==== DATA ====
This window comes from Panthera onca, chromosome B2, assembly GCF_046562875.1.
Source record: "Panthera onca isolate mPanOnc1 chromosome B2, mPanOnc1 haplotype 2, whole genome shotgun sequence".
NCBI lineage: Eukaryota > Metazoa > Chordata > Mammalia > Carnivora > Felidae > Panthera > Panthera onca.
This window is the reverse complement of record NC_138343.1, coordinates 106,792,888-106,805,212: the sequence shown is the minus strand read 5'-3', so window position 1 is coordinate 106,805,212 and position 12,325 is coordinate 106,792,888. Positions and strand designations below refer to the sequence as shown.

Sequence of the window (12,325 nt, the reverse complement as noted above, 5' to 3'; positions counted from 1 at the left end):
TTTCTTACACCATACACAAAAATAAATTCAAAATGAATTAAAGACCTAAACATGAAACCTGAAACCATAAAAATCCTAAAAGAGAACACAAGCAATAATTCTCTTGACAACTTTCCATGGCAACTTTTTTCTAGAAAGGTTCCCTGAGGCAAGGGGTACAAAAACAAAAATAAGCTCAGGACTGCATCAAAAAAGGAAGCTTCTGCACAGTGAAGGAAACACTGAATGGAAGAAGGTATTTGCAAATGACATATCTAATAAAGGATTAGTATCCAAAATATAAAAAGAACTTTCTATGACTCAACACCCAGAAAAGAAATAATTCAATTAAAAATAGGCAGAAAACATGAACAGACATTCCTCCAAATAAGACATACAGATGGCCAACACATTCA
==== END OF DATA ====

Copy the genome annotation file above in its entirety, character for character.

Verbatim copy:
This window comes from Panthera onca, chromosome B2, assembly GCF_046562875.1.
Source record: "Panthera onca isolate mPanOnc1 chromosome B2, mPanOnc1 haplotype 2, whole genome shotgun sequence".
NCBI lineage: Eukaryota > Metazoa > Chordata > Mammalia > Carnivora > Felidae > Panthera > Panthera onca.
This window is the reverse complement of record NC_138343.1, coordinates 106,792,888-106,805,212: the sequence shown is the minus strand read 5'-3', so window position 1 is coordinate 106,805,212 and position 12,325 is coordinate 106,792,888. Positions and strand designations below refer to the sequence as shown.

Sequence of the window (12,325 nt, the reverse complement as noted above, 5' to 3'; positions counted from 1 at the left end):
TTTCTTACACCATACACAAAAATAAATTCAAAATGAATTAAAGACCTAAACATGAAACCTGAAACCATAAAAATCCTAAAAGAGAACACAAGCAATAATTCTCTTGACAACTTTCCATGGCAACTTTTTTCTAGAAAGGTTCCCTGAGGCAAGGGGTACAAAAACAAAAATAAGCTCAGGACTGCATCAAAAAAGGAAGCTTCTGCACAGTGAAGGAAACACTGAATGGAAGAAGGTATTTGCAAATGACATATCTAATAAAGGATTAGTATCCAAAATATAAAAAGAACTTTCTATGACTCAACACCCAGAAAAGAAATAATTCAATTAAAAATAGGCAGAAAACATGAACAGACATTCCTCCAAATAAGACATACAGATGGCCAACACATTCA